Can sustainable design help us develop new aesthetic possibilities?
One of our current production methods’ most obvious problem is waste. How does design deal with this issue? Waste is often hidden, or moulded into new appealing shapes in order to conceal its origins.
Generating different kinds of furniture by combining and re-contextualizing both industrial and urban waste, CastAway Furniture proposes and develops a new aesthetic language to embody the conceptual and physical implications of waste in our lives.
The result is a collection of challenging objects that comprises a critique of society, highlights the issues of waste production and disposal, but also offers a vision for change. The project research focuses on the hierarchies of values that society assigns to waste and how almost every material can be converted into new functional artefacts through the design process.
In CastAway Furniture the materials found always dictate the evolution of the design process; this approach offers a model that can be used in multiple circumstances and with different materials each time.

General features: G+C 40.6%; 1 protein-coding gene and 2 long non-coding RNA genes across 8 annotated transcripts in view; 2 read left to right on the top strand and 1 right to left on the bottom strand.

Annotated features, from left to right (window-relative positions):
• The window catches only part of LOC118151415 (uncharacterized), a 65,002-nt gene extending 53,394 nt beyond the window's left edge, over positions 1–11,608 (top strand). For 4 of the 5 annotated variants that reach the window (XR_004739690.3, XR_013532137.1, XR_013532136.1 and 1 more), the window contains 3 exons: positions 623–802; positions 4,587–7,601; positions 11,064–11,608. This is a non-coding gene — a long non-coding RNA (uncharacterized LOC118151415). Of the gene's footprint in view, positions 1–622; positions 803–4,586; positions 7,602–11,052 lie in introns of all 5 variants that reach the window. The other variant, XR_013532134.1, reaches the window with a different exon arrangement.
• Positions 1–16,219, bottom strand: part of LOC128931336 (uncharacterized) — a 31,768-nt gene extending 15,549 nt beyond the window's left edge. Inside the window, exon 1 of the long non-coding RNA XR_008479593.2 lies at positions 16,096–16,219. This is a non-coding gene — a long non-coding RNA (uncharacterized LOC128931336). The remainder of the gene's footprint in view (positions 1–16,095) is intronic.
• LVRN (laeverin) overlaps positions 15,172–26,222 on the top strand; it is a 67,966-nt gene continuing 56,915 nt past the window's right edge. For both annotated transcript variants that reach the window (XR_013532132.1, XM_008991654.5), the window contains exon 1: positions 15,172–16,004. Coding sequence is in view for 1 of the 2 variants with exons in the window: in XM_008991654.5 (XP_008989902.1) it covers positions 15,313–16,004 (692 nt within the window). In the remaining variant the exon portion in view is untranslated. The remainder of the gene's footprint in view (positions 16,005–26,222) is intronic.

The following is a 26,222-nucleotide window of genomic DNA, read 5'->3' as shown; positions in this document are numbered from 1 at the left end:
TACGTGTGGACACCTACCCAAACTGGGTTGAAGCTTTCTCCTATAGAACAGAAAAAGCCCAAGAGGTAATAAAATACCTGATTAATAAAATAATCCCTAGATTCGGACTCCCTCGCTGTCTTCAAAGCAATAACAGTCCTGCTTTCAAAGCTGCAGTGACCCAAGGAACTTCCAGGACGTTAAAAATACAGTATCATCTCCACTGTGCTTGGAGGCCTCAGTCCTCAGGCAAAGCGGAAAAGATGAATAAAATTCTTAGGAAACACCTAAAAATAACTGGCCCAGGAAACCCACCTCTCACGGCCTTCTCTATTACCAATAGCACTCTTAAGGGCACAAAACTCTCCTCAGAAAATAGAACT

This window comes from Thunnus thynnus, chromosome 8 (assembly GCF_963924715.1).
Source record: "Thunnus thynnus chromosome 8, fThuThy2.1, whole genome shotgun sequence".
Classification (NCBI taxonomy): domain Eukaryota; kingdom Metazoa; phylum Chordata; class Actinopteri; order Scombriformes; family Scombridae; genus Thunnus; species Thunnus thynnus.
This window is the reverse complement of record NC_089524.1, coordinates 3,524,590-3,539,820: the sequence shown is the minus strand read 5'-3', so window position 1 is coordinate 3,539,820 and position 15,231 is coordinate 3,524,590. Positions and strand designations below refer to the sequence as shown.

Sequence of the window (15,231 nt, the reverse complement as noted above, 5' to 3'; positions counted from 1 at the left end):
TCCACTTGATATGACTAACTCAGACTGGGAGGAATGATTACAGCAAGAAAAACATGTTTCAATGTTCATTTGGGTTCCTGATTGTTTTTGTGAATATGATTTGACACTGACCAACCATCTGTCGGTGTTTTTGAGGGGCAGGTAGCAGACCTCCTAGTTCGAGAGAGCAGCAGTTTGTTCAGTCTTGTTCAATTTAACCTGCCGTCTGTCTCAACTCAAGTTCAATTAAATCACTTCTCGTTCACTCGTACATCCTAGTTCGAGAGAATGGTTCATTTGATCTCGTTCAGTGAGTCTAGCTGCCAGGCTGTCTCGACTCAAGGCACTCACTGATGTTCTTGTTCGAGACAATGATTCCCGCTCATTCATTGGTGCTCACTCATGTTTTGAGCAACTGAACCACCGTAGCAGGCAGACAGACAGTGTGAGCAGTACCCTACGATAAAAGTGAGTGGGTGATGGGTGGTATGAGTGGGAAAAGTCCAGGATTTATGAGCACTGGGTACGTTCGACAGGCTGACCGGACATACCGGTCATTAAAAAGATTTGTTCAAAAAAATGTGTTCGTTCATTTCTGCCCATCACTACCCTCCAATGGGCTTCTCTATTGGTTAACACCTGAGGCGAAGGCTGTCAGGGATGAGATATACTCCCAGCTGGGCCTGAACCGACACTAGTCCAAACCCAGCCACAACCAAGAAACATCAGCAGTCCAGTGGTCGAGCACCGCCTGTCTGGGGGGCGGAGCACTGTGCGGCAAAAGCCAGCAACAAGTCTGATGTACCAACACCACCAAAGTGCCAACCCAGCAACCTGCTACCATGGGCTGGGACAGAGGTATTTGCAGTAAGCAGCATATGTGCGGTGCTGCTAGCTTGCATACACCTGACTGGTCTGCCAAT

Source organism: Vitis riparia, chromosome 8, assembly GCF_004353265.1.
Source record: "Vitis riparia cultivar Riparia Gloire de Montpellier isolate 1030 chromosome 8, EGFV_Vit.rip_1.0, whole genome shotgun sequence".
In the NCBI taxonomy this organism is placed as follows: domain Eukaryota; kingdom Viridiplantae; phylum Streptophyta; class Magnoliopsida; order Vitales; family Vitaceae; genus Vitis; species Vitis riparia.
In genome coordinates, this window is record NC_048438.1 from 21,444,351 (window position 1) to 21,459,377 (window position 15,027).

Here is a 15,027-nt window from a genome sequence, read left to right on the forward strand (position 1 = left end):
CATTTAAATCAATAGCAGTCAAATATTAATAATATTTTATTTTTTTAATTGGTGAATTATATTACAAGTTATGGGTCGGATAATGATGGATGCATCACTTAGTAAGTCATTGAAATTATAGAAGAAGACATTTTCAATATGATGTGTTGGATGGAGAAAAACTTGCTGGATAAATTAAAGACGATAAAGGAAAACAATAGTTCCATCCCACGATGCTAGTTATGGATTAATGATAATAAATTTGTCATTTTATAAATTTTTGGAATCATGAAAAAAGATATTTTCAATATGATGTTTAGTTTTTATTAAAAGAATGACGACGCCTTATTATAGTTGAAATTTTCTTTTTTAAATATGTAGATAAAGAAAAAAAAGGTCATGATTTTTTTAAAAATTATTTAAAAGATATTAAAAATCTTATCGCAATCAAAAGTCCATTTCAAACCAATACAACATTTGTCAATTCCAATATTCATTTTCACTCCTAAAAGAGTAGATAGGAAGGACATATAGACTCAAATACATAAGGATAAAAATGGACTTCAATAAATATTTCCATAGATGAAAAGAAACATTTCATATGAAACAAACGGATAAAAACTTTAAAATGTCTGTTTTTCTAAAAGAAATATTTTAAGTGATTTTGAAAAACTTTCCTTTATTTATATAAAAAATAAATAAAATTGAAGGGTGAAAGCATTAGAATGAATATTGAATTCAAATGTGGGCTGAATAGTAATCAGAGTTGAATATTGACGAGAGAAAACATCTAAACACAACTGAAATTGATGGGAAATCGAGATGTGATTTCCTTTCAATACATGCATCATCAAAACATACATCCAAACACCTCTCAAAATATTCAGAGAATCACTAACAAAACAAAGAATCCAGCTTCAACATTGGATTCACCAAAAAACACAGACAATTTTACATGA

Inspired by Adhocism theories and design principles elevating necessity as the mother of invention, Bianchi’s furniture is free from prestructured aesthetics and inevitably proposes new, unexpected solutions.
Bianchi’s modus operandi is a never ending problem solving and creativity exercise, which has no design limits except for the ethical commitment to the recovery of waste. The furniture resulting from this learning through making process is revealed in three steps: re-appropriation of unused resources; selection and combination of materials; improvisation and flexibility in construction.